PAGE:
European Federation of Journalists

Lithuanian public prosecutor investigates story thanks to local radio station

Lithuanian radio station, Radio FM99, a partner of the EFJ-led Local Media 4 Democracy (LM4D) project, published a story about a development plan that would destroy the historical heritage of Alytus. The story gained traction and the Prosecutors’ Office opened an investigation into the plan. All of this was funded by the LM4D and the radio benefited from the mentorship by the project. We talk to Vilija Ramanauskiene, journalist at Radio FM99, to find out more.

Radio FM99 is a legacy radio outlet in South Lithuania and one of the first commercial radio stations in independent Lithuania. This year, it is celebrating its 30th anniversary by gifting its staff support from the Local Media 4 Democracy (LM4D) project – and a good story to go with it.

“The project was well-timed and a good direction for us,” said Vilija Ramanauskiene, Journalist and Podcast Editor at Radio FM99. Ramanauskiene was talking from a busy Brussels airport, after attending the European Week of Regions and Cities and returning to her home in Alytus, Lithuania.

Moments after signing the contract for the LM4D project, a local story about a fast-tracked, unpopular development plan in Alytus fell onto their laps.

An opposition politician phoned Ramanauskiene with news he heard from the town hall meeting. On September 11, the radio aired and published a story about the urban development plan which would destroy the historical part of Alytus and which the local citizens strongly opposed. However, the city administration supported the developers. Based on the radio’s report, the Kaunas Prosecutor’s Office opened an investigation into the development plan. 

Radio FM99 followed-up by publishing an interview with the prosecutor’s office representative, who explained how the office started this investigation, why it is of public interest, and other information about public prosecution. 

All of this content was produced and distributed with LM4D support.

“With the mentorship [given by the LM4D project] we were able to create tools to monitor audience impact… My hope is that they [the staff] get used to it and this way of working becomes normalised.” – Vilija Ramanauskiene, Radio FM99.

During an interview with the EFJ, Ramanauskiene also explained the internal and external challenges that Radio FM99 faces. The political situation in Alytus recently changed for the worse, as all public institutions are currently controlled by the same party (LSPD). Many media outlets in Lithuania are controlled by political parties, while online portals tend to only have one or two employees.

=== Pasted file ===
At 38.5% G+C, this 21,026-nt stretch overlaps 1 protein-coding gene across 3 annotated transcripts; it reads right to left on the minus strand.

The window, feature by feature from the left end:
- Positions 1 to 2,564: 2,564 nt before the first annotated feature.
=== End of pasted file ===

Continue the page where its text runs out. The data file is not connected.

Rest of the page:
With 30 years of radio shows behind it, Radio FM99 has welcomed 90 journalists, many of whom moved on to Vilnius after receiving training. At the moment, the radio does not have the capacity to hire more staff despite the small team and high ambitions.

Nonetheless, the team of journalists attract massive trust from their listeners since they all come from Alytus, know the people and are active citizens. This legacy media has continued to live on since it can depend on a core group of people to give them support. Meanwhile, as the world has become truly digital, they also adapted and diversified their revenue streams to offer not only radio shows, but also podcasts, YouTube content, investigative journalism and more.

The LM4D project gave them the opportunity to better serve their local community with critical reporting and improved outreach with their community through new channels.They have attracted an additional reporter and will deliver content on Alytus such as podcasts, YouTube videos and segments in the morning show. You can read more about their exciting project ideas here.


For independent media to compete fairly in a sector either dominated by government-funded media outlets or media conglomerates, sustainable models for financing media outlets is essential. The LocalMedia4Democracy project, carried out by the European Federation of Journalists (EFJ)Journalismfund EuropeCentre for Media Pluralism and Media Freedom (CMPF) and International Media Support (IMS), is intended to fill this gap. These organisations are undertaking a multifaceted programme to help struggling local, regional and community media in the news desert areas in Europe, by providing financial support, organisational capacity building, and conducting research mapping the situation on the ground.

The project has received financial support from the European Commission.